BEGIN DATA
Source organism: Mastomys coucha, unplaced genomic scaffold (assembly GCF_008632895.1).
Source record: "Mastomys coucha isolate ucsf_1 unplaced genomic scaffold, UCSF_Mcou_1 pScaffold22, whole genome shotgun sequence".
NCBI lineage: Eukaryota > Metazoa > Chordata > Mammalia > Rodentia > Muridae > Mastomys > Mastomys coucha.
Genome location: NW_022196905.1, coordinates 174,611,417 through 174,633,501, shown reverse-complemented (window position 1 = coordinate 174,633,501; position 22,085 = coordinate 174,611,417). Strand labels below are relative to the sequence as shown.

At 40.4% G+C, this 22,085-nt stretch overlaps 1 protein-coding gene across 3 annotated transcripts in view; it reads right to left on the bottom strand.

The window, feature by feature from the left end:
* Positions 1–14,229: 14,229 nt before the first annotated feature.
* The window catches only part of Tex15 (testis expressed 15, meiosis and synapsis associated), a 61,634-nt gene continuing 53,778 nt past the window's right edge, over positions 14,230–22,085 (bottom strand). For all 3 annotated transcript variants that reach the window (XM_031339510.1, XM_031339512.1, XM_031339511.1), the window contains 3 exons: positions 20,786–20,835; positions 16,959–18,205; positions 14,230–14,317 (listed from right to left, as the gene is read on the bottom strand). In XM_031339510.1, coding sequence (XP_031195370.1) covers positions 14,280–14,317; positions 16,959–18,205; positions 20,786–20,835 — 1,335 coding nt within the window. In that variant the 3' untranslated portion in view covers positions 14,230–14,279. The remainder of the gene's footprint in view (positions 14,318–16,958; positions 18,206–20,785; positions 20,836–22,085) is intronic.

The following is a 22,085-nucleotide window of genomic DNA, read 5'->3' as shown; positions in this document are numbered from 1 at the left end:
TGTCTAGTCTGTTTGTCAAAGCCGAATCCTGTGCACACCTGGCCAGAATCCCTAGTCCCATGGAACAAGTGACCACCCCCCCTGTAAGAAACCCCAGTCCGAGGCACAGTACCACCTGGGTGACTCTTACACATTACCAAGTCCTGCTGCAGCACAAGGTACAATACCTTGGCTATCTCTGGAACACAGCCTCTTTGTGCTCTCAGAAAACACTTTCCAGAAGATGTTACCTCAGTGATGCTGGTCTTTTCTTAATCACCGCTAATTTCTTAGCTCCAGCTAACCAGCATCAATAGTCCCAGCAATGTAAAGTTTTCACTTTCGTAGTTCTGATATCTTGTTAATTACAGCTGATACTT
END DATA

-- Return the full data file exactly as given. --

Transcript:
Source organism: Mastomys coucha, unplaced genomic scaffold (assembly GCF_008632895.1).
Source record: "Mastomys coucha isolate ucsf_1 unplaced genomic scaffold, UCSF_Mcou_1 pScaffold22, whole genome shotgun sequence".
NCBI lineage: Eukaryota > Metazoa > Chordata > Mammalia > Rodentia > Muridae > Mastomys > Mastomys coucha.
Genome location: NW_022196905.1, coordinates 174,611,417 through 174,633,501, shown reverse-complemented (window position 1 = coordinate 174,633,501; position 22,085 = coordinate 174,611,417). Strand labels below are relative to the sequence as shown.

At 40.4% G+C, this 22,085-nt stretch overlaps 1 protein-coding gene across 3 annotated transcripts in view; it reads right to left on the bottom strand.

The window, feature by feature from the left end:
* Positions 1–14,229: 14,229 nt before the first annotated feature.
* The window catches only part of Tex15 (testis expressed 15, meiosis and synapsis associated), a 61,634-nt gene continuing 53,778 nt past the window's right edge, over positions 14,230–22,085 (bottom strand). For all 3 annotated transcript variants that reach the window (XM_031339510.1, XM_031339512.1, XM_031339511.1), the window contains 3 exons: positions 20,786–20,835; positions 16,959–18,205; positions 14,230–14,317 (listed from right to left, as the gene is read on the bottom strand). In XM_031339510.1, coding sequence (XP_031195370.1) covers positions 14,280–14,317; positions 16,959–18,205; positions 20,786–20,835 — 1,335 coding nt within the window. In that variant the 3' untranslated portion in view covers positions 14,230–14,279. The remainder of the gene's footprint in view (positions 14,318–16,958; positions 18,206–20,785; positions 20,836–22,085) is intronic.

The following is a 22,085-nucleotide window of genomic DNA, read 5'->3' as shown; positions in this document are numbered from 1 at the left end:
TGTCTAGTCTGTTTGTCAAAGCCGAATCCTGTGCACACCTGGCCAGAATCCCTAGTCCCATGGAACAAGTGACCACCCCCCCTGTAAGAAACCCCAGTCCGAGGCACAGTACCACCTGGGTGACTCTTACACATTACCAAGTCCTGCTGCAGCACAAGGTACAATACCTTGGCTATCTCTGGAACACAGCCTCTTTGTGCTCTCAGAAAACACTTTCCAGAAGATGTTACCTCAGTGATGCTGGTCTTTTCTTAATCACCGCTAATTTCTTAGCTCCAGCTAACCAGCATCAATAGTCCCAGCAATGTAAAGTTTTCACTTTCGTAGTTCTGATATCTTGTTAATTACAGCTGATACTT